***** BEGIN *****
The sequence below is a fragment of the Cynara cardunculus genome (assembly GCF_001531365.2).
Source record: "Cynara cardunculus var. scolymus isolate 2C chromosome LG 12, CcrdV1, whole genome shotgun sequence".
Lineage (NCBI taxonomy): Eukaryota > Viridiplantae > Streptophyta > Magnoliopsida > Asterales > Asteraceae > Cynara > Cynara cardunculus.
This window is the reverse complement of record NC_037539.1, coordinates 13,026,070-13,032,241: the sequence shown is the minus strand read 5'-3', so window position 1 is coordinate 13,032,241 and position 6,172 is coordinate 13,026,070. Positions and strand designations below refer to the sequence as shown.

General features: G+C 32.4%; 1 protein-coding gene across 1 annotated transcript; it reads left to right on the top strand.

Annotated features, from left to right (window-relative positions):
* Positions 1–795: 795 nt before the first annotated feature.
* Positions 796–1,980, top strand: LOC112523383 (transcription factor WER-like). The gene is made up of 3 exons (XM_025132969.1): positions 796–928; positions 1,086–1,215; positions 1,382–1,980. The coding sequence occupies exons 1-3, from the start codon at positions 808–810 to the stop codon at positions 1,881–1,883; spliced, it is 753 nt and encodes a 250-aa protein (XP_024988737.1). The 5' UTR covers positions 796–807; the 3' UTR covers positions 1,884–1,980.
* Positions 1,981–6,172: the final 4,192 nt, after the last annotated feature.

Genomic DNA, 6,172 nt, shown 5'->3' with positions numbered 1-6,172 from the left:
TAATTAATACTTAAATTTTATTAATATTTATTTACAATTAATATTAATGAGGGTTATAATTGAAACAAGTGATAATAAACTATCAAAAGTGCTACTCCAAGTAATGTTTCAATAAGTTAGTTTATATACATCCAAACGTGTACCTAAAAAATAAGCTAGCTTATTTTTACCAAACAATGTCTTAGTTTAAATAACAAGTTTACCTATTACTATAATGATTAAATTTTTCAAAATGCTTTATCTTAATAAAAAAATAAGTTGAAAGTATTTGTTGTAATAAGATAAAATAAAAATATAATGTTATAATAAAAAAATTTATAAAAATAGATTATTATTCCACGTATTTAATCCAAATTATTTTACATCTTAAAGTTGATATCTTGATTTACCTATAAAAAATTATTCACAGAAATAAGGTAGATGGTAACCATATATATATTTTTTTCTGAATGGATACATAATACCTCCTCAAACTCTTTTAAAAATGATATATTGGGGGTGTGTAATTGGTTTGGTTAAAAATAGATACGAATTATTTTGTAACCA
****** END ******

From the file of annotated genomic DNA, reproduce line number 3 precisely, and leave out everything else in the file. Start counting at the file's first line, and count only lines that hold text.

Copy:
Lineage (NCBI taxonomy): Eukaryota > Viridiplantae > Streptophyta > Magnoliopsida > Asterales > Asteraceae > Cynara > Cynara cardunculus.